says lead author Dr Andrea Cipriani at the University of Oxford in the UK.

“Hundreds of thousands of people worldwide have agreed to participate in trials aiming to find better treatments for their disorders and, ultimately, help the progress of medical science. Patients’ privacy must be guaranteed by adequate policies and technological measures, but delay in implementing responsible data sharing policies has negative consequences for medical research and patient outcomes, as demonstrated by this study.

Access to raw clinical trial data provides the unique opportunity not only for validation and replication of results but also the in-depth study of specific factors that may affect treatment outcome at the individual patient level.”

The use of antidepressants has slowly increased between 2005 and 2012 for young people. For example, the proportion of US children and teenagers (aged 0-19 years) taking antidepressants increased from 1.3% to 1.6%, and in the UK from 0.7% to 1.1%. Sertraline is the most widely prescribed antidepressant in the USA and fluoxetine is the most common in the UK.

Dr Jon Jureidini at the University of Adelaide in Australia points out in a commentary that many more suicidal events might have been revealed had individual patient-data been available.

“[For example], in four trials of paroxetine versus placebo, only 13 (3%) of 413 events were reported in the paroxetine group; this seems implausible when individual patient-level data reanalysis of just one of those studies found ten events in only 93 patients given paroxetine (10.8%).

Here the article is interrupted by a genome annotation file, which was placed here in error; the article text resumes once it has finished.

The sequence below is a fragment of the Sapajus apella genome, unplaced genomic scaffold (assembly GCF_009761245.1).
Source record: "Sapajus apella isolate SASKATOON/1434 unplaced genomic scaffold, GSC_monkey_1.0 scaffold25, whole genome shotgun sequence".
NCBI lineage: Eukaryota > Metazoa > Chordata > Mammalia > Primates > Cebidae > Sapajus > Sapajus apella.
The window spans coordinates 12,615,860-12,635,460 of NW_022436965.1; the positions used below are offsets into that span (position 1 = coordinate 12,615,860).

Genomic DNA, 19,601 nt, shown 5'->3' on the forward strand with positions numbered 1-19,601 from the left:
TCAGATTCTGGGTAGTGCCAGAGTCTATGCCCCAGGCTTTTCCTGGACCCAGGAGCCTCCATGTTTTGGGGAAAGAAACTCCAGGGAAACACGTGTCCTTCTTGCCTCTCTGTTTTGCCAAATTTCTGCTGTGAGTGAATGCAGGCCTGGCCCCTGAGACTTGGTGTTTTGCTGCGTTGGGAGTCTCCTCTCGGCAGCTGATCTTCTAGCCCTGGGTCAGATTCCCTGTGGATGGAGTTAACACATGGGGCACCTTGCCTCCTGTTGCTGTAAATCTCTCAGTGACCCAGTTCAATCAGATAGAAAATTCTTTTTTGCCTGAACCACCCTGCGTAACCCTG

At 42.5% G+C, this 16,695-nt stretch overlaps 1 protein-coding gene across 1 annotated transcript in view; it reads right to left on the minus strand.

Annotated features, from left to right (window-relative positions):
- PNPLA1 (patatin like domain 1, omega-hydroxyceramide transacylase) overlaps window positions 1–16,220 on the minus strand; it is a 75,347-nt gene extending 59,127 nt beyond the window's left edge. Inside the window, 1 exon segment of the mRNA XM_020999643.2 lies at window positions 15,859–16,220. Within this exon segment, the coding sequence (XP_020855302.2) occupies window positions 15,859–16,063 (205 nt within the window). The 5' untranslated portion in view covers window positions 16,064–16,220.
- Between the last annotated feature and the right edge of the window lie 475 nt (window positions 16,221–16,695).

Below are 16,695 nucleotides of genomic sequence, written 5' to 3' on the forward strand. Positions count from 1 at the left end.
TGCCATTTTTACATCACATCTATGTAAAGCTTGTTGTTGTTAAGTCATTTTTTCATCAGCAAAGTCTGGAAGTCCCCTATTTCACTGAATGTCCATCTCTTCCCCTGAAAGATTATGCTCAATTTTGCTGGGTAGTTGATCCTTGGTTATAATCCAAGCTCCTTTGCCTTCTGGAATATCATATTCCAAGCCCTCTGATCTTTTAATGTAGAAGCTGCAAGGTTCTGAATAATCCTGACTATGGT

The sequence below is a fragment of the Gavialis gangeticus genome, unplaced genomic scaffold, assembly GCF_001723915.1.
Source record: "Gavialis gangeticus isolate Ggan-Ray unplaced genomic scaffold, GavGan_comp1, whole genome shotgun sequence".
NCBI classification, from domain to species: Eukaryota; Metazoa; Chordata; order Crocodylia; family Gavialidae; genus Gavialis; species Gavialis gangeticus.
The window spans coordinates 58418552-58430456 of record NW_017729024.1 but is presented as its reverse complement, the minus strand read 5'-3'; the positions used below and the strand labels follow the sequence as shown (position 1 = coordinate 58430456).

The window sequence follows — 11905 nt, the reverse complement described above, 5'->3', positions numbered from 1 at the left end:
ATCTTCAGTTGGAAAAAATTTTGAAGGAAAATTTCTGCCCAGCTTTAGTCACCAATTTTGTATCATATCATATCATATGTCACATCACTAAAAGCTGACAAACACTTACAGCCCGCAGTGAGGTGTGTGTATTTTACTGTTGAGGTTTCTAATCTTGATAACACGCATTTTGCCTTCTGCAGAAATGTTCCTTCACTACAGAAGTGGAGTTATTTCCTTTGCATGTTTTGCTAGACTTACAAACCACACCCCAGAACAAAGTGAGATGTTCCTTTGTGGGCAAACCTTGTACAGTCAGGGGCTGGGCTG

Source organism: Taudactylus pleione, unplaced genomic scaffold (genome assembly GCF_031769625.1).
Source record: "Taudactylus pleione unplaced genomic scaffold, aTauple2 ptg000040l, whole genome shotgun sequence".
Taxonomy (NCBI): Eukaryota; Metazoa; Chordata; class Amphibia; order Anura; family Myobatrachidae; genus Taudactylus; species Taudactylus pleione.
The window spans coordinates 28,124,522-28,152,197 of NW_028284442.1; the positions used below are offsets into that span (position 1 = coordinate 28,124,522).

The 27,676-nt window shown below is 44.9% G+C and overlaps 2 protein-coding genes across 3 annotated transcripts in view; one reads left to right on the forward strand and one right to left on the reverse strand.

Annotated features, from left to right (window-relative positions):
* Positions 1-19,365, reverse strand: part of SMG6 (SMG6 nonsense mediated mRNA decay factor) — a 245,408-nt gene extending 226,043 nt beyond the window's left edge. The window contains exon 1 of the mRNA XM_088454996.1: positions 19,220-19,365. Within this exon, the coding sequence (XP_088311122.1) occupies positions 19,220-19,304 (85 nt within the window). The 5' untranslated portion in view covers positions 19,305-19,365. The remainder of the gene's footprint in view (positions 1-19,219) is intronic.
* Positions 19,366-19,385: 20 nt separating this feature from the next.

The effect of misreporting is that antidepressants, possibly including fluoxetine, are likely to be more dangerous and less effective treatments than has been previously recognised, so there is little reason to think that any antidepressant is better than nothing for young people…Patients who take part in randomised controlled trials have a right to expect that maximum benefit will come from the data they generate.

We doctors and researchers are failing to meet our obligation to research participants and to our patients, and we will only succeed if independent researchers such as Cipriani and colleagues are able to analyse individual patient-level data. Claims that appropriate access to such data is incompatible with intellectual property constraints and patient privacy must be strongly resisted.”

Indeed, such was the case in 2015 when GlaxoSmithKline revealed full data about one of its previous studies. In teenagers, the rate of side effects such as suicidal thoughts was much greater than it at first had seemed.

Another study published around the same time in PLoS Medicine found that those under-25 taking SSRIs are more likely to commit violent crime (PLoS Medicine, DOI: 10.1371/journal.pmed.1001875).

Cipriani, Andrea et al.
Comparative efficacy and tolerability of antidepressants for major depressive disorder in children and adolescents: a network meta-analysis
The Lancet, DOI: http://dx.doi.org/10.1016/S0140-6736(16)30385-3

Image: Paul De Los Reyes/Flickr